President Carter quietly signed the $18.7 billion tax cut bill Monday at Camp David, White House officials announced yesterday.

The tax cut bill was one of six measures Carter signed Monday while relaxing at the presidential retreat. The bill signings were not announced until yesterday, White House officials said, so there could be no criticism of the president for using the actions to influence Tuesday's congressional elections.

Among the other bills Carter signed were:

A four-year authorization extension of federal support for state administered vocational rehabilitation programs, including $808 million for the fiscal year that began Oct. 1. There had been some doubt the president would sign the measure because of its overall $5 billion price tag. Earlier this week, about 150 handicapped people demonstrated in front of the White House to ask that the legislation be approved.

A bill that extensively revises the nation's bankruptcy laws, creating in each judicial district a new bankruptcy court as an adjunct to the existing federal district court. The bill also creates a new category of consumer debtors and establishes for that group, as an alternative to bankruptcy proceedings, procedures for extended repayment of debts under court supervision.

The Surface Transportation Assistance Act of 1978, which authorizes $54.2 billion in spending for highways and mass transit through fiscal year 1982.

A $333 million appropriation for the Nuclear Regulatory Commission that requires various reports be submitted to Congress and establishes conflict of interest standards for agency employes.

Carter also withheld his signature - exercising a "pocket" veto - of legislation that would have authorized special federal payments to Guam and the Virgin Islands to offset local revenue losses that will result from reducion in federal income tax rates enacted in the tax cut legislation. He said the bill was unacceptable "piecemeal approach" to the financial problems of the U.S. territories.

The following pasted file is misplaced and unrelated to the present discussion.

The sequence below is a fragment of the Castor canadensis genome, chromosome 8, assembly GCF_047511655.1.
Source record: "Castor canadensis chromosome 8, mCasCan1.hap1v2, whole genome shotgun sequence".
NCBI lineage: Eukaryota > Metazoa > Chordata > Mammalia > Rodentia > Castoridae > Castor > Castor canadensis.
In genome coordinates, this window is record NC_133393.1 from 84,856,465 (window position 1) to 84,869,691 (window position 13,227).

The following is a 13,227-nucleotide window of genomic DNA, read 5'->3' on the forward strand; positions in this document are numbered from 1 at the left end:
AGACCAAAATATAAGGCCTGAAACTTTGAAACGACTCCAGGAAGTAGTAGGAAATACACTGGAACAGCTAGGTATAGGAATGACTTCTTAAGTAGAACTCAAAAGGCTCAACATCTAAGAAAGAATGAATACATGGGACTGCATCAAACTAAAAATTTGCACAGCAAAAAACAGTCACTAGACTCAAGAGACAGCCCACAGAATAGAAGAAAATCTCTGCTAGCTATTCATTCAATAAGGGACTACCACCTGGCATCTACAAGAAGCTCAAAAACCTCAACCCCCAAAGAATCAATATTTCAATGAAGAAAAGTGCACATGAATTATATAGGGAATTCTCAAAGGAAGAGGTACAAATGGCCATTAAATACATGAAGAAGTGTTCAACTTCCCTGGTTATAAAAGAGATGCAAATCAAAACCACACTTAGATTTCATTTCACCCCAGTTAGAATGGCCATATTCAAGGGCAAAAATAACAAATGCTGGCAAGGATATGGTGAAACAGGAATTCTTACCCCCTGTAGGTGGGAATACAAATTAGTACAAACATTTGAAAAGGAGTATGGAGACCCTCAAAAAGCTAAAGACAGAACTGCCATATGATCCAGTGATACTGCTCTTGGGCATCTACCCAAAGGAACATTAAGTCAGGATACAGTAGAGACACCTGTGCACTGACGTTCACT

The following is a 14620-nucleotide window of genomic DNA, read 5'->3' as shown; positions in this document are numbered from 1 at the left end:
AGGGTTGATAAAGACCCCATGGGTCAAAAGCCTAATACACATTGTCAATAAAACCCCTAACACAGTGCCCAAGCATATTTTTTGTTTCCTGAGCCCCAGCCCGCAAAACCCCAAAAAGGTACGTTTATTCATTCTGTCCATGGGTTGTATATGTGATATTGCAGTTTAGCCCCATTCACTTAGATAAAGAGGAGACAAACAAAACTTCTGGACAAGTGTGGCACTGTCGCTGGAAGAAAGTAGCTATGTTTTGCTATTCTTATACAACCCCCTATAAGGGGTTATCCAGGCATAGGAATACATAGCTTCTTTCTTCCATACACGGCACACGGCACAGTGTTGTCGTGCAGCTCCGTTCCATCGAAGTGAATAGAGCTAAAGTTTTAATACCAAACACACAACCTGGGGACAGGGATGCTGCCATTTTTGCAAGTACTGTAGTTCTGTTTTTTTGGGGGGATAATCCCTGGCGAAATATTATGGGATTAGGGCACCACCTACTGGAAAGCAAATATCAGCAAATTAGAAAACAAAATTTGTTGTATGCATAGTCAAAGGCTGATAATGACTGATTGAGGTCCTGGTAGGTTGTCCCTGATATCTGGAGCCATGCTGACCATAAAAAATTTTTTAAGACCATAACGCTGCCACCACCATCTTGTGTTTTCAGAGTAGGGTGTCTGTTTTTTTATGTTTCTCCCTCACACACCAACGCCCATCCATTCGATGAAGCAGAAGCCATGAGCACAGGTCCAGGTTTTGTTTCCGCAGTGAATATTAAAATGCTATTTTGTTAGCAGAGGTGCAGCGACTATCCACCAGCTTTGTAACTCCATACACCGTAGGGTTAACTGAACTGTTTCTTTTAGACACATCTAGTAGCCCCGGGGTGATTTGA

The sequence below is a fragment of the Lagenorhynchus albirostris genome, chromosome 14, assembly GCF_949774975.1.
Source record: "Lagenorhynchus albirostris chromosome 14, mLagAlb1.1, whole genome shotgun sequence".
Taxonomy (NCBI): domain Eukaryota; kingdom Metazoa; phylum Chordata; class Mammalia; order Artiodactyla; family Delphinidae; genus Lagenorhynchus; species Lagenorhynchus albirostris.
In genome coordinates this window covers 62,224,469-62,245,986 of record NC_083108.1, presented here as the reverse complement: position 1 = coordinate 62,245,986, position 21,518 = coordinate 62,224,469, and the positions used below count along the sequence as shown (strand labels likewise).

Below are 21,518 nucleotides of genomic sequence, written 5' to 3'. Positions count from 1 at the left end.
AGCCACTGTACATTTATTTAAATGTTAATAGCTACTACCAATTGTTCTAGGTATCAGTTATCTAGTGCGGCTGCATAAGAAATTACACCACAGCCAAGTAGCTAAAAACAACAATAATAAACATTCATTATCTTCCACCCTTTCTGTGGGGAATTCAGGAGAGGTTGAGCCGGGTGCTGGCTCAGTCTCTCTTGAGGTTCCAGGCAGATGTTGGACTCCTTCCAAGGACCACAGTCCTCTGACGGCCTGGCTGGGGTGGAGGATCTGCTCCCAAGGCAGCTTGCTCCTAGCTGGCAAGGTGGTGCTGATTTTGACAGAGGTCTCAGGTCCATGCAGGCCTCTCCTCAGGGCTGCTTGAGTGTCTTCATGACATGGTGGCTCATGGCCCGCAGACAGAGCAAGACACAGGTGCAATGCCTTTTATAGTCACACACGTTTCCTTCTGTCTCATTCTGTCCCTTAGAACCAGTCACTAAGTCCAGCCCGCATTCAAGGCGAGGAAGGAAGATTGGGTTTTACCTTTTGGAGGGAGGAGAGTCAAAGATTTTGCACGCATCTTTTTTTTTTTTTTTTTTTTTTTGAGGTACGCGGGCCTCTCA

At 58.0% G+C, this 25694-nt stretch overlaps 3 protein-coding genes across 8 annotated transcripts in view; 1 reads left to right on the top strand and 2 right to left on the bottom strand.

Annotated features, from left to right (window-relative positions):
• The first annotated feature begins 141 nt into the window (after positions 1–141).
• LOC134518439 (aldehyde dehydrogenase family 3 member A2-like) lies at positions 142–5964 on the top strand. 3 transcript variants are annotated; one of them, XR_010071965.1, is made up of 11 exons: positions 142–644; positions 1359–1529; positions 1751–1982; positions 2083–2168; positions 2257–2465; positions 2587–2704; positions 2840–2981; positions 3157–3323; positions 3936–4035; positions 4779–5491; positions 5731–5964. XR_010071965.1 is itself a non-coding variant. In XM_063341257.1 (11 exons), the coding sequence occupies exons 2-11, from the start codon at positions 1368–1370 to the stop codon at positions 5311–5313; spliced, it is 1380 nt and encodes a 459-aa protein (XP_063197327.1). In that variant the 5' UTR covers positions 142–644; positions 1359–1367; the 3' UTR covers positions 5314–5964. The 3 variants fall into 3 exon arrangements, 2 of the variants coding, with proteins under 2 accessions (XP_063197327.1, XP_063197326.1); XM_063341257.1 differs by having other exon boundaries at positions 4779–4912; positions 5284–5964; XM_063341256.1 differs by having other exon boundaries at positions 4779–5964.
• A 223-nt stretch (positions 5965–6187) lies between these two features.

The president had announced his intention to sign the tax cut bill Oct. 26 during a political rally in Miami so his action at Camp David , while withheld from the public for two days, came as no surprise.

The tax cut measure, enacted by Congress the day before adjournment, was a compromise between the House's $16.3 billion version of the legislation and a $29.3 billion Senate version. It contains $12.7 billion in tax cuts for individuals, a $3.7 billion reduction in business taxes and a $2.2 billion cut in capital gains taxes.

Most of the reductions will be effective Jan. 1, but the capital gains provisions were made retroactive to Nov. 1.

White House officials said Carter signed the bill with reservations, believing that too much of the tax breaks in the legislation go to middle and upper-income taxpayers. The measure initially was a vehicle for a number of tax "reforms" sought by the president, most of which were eliminated by congressional committees.

In another development yesterday, Carter briefly answered questions by telephone from an administration sponsored "anti-inflation" forum in Hartford, Conn., promising to "use every legal means at our command" to persuade businesses to comply with the 5 3/4 percent price standard in the anti-inflation program.

"We will be monitoring constantly about 400 or 500 of the top businesses in the country to make sure they do comply," he said. "We will use every legal means at our command to induce them to comply, the arousal of public interest, the awarding of (government) contracts. . ."

The president also promised to submit a "very tight, very tough" budget to Congress next year and forecast that food prices will not increase as dramatically next year as they did in 1978.